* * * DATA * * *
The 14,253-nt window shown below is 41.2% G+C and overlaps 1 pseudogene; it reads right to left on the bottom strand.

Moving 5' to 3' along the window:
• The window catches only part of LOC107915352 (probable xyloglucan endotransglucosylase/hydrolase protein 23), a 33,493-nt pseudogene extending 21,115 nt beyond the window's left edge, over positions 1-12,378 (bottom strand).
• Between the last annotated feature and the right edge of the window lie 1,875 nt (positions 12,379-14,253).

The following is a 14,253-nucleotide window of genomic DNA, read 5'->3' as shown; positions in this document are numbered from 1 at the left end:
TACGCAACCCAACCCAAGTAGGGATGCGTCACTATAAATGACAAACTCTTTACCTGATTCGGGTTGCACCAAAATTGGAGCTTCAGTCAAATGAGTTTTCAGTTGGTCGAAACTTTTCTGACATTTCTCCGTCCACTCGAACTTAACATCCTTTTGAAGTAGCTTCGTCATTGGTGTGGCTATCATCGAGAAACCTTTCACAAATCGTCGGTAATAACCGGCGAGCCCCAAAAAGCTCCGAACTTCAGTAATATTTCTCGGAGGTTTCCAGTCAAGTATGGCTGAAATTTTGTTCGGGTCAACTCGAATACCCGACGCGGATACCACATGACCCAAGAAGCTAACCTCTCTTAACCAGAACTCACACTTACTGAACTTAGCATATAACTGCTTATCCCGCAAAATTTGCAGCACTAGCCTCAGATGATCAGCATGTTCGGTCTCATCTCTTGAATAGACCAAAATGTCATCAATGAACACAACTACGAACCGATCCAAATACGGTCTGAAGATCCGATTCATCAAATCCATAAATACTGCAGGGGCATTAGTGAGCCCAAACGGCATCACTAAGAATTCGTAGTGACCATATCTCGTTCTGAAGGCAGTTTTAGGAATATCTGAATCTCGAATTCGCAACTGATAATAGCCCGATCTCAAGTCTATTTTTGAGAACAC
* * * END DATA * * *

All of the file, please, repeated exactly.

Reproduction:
The 14,253-nt window shown below is 41.2% G+C and overlaps 1 pseudogene; it reads right to left on the bottom strand.

Moving 5' to 3' along the window:
• The window catches only part of LOC107915352 (probable xyloglucan endotransglucosylase/hydrolase protein 23), a 33,493-nt pseudogene extending 21,115 nt beyond the window's left edge, over positions 1-12,378 (bottom strand).
• Between the last annotated feature and the right edge of the window lie 1,875 nt (positions 12,379-14,253).

The following is a 14,253-nucleotide window of genomic DNA, read 5'->3' as shown; positions in this document are numbered from 1 at the left end:
TACGCAACCCAACCCAAGTAGGGATGCGTCACTATAAATGACAAACTCTTTACCTGATTCGGGTTGCACCAAAATTGGAGCTTCAGTCAAATGAGTTTTCAGTTGGTCGAAACTTTTCTGACATTTCTCCGTCCACTCGAACTTAACATCCTTTTGAAGTAGCTTCGTCATTGGTGTGGCTATCATCGAGAAACCTTTCACAAATCGTCGGTAATAACCGGCGAGCCCCAAAAAGCTCCGAACTTCAGTAATATTTCTCGGAGGTTTCCAGTCAAGTATGGCTGAAATTTTGTTCGGGTCAACTCGAATACCCGACGCGGATACCACATGACCCAAGAAGCTAACCTCTCTTAACCAGAACTCACACTTACTGAACTTAGCATATAACTGCTTATCCCGCAAAATTTGCAGCACTAGCCTCAGATGATCAGCATGTTCGGTCTCATCTCTTGAATAGACCAAAATGTCATCAATGAACACAACTACGAACCGATCCAAATACGGTCTGAAGATCCGATTCATCAAATCCATAAATACTGCAGGGGCATTAGTGAGCCCAAACGGCATCACTAAGAATTCGTAGTGACCATATCTCGTTCTGAAGGCAGTTTTAGGAATATCTGAATCTCGAATTCGCAACTGATAATAGCCCGATCTCAAGTCTATTTTTGAGAACAC